good advice. the way to do a classic triangle (or as we would call it in judo, a san gaku shime) ok. one thing i have to add. and this might be a kind of a gray area depending on how you do it. when these guys tell you to put your hands on the back of opponents head and pull down. that will make him tap almost instantly. im guessing they are speaking more from a BJJ point of view. now as for judo, i'd say (and i was told by a ref) that you should probably be careful how you pull his head down, or how obvious you make it seem. if you just put your hands there and tug away, the ref might say you're putting pressure on the neck and that's illegal. but if you kind of bend your whole upper buddy and obscure his head and wrap your forearms around it and give it a little pull it might not be as obvious. now you guys know some of these judo referees. in the 2003 US Open in LV, NV david camarillo (god himself when it comes to these newaza things, and some other things. ahaha) did it to my good friend gary st. leger in the second round and the ref didnt even know what was going on. the poor kid damn near passed out and the ref called mate. so you never know. i hope dave williams sees this, he can give us a much more 'for sure' ruling. in any case, the other two guys gave perfect advice.

Here's another thing that might help...If your configuration is left leg under his right armpit, pull/push his right arm across his body. If he is able to post out with his right arm on the outside of your body/leg, he can take pressure off of the choke.


Its all about the angle, as others have said. If you attempt a triangle with hips square, you wont have the correct angle, even though your legs are bent in the traditional triangle position, you wont have anywhere near the power to complete the choke (though it is possible).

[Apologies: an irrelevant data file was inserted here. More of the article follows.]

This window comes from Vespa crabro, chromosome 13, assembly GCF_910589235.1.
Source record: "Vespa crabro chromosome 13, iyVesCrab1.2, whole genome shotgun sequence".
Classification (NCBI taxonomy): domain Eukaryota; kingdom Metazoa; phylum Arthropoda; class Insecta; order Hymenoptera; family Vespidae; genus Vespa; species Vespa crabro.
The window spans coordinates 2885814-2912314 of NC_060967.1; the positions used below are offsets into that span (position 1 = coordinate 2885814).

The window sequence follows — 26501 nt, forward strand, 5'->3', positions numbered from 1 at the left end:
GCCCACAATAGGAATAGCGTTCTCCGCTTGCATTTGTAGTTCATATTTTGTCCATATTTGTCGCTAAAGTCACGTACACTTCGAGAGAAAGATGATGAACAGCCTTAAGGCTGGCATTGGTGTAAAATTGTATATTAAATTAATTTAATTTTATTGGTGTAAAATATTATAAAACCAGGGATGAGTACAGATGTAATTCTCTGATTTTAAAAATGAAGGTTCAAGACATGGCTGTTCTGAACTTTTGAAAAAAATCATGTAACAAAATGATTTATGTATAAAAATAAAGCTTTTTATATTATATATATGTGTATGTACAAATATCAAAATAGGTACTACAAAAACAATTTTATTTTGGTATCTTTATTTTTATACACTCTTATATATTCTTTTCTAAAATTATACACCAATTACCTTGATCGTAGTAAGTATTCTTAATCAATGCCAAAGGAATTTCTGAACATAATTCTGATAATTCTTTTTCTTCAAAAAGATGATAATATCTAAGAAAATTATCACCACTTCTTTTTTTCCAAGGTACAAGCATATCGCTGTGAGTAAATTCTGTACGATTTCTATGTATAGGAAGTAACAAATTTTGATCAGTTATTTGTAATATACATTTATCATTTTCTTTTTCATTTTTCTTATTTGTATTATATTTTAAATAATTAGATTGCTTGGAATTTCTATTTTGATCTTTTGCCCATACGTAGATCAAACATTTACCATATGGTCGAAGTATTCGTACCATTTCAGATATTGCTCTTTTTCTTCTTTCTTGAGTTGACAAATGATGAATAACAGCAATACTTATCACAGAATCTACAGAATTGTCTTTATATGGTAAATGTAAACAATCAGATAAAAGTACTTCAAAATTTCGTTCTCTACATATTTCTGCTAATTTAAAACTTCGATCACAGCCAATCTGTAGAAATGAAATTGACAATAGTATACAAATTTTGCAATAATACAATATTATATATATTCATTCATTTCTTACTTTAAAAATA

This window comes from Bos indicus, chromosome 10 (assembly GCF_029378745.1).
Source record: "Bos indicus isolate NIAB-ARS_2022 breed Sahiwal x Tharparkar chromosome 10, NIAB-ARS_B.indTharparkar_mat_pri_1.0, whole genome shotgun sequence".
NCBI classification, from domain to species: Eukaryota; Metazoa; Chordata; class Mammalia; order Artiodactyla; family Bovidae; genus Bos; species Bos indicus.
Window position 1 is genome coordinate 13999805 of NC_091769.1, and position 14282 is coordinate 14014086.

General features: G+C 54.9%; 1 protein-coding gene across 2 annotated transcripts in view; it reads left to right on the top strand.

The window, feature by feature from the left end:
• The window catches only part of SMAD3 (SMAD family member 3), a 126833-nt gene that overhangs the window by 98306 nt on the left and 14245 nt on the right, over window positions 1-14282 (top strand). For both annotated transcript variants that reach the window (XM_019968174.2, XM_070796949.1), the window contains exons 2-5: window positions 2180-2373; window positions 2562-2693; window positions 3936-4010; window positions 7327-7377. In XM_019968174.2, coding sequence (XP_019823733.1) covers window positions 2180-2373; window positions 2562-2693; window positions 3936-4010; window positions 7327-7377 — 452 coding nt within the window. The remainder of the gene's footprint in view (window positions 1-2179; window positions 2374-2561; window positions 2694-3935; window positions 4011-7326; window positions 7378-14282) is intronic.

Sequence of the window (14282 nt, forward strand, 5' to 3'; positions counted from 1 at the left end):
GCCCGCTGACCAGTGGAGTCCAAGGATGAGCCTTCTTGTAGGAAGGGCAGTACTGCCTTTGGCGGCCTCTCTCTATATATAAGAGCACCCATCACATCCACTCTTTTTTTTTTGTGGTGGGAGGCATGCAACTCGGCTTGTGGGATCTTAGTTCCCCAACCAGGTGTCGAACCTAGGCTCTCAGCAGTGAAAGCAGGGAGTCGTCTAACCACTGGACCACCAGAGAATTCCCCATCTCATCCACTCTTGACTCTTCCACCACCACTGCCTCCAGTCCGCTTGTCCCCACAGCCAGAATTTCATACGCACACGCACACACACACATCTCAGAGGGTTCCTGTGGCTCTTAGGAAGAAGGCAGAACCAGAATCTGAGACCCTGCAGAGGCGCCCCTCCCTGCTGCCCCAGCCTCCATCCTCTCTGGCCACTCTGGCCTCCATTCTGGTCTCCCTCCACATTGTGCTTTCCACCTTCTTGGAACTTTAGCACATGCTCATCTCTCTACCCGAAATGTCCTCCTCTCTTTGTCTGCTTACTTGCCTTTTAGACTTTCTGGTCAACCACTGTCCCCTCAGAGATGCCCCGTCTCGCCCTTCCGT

Also, as BIC said, the "bite" as he called it is important. Ive seen a BJJ blackbelt do it where he kicked his leg up over uke and almost seemed like a kick as he clamped down. While thats an extreme you have to make sure you shoot your leg up(usually coincided with the pulling of the arm across the chest) so that your leg is as FAR up over his neck as possible and NOT just where your knee bends(raising your hips is the idea behind this i guess). Thats a thing i do myself a lot and not realize it since the choke APPEARS to be sunk when it really is not.

Your best bet is to get a willing uke, and just try those things and see what works.

Good stuff. Thanks.

its perfectly legal to grab the head and pull down to bring the chin to the chest. there is nothing illegal about it as it is nearly impossible to cause any real damage to the spine in that manner-- especially with your own thigh being under the chin to boot.

what you cant do is pull violently as if you are striking the guy in the bakc of the head. but if you put your hands there and pull his head down its perfectly legal.

there are pins, or versions of them, that place the chin in a position where it is being forced to the chest and there is nothing wrong with it.

keep the hands and feet out of the face and youll be fine.

hey josh, you know mary gail ford told me about that rule. i wasnt sure about it myself but i had to agree with her. i just hope she dont read this forum she might want to have a word or two with you. hey im traveling to yugo tomorrow so i wont be on for a couple of days adn you guys are going down to sd. so one more time lots of luck to everyone. fight hard!

so are you saying that when i have a triangle with the arm across it is perfectly legal to pull the head down to finish the choke.

I've always been told differently at my club

2 things we haven't mentioned, but should:

1) Anatomical differences make a difference, and a guy with a big barrel chest, a huge neck, or giant shoulders can be the hardest person to get the triangle on (even if you are lanky).

2) You are a white belt, working to triangle a brown belt. Experience is the greatest asset! You are attacking someone who is more experienced than you are in this area. This is not an easy task! The more time one has spent training a technique (and the counters), the harder it will be for others to catch that person. This person has a tremendous advantage over you in this arena. So if you can't catch this guy, it may not be that you are "doing something wrong." It may just be the extreme difference in experience levels.